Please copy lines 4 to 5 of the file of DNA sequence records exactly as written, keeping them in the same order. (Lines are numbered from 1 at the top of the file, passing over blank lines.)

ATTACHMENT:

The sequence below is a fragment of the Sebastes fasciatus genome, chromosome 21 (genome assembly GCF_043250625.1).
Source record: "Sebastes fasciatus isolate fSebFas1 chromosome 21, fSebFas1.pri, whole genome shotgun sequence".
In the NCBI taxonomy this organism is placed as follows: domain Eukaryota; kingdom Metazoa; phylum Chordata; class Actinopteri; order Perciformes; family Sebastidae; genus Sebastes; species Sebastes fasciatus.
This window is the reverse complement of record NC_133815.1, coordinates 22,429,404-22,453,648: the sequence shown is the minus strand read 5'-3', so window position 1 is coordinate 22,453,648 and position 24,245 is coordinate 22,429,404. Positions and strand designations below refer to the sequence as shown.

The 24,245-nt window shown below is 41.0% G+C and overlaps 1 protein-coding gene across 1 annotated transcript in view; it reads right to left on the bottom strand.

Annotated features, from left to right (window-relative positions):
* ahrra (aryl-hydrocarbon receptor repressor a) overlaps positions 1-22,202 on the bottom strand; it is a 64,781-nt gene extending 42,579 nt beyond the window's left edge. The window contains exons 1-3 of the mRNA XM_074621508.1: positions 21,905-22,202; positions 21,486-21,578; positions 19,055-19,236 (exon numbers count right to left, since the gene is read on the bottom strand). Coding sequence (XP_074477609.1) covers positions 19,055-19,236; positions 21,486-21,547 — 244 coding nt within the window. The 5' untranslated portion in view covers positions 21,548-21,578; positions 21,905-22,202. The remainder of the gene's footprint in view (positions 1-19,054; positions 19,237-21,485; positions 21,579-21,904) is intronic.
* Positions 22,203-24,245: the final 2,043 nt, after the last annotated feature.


This window is the reverse complement of record NC_133815.1, coordinates 22,429,404-22,453,648: the sequence shown is the minus strand read 5'-3', so window position 1 is coordinate 22,453,648 and position 24,245 is coordinate 22,429,404. Positions and strand designations below refer to the sequence as shown.

The 24,245-nt window shown below is 41.0% G+C and overlaps 1 protein-coding gene across 1 annotated transcript in view; it reads right to left on the bottom strand.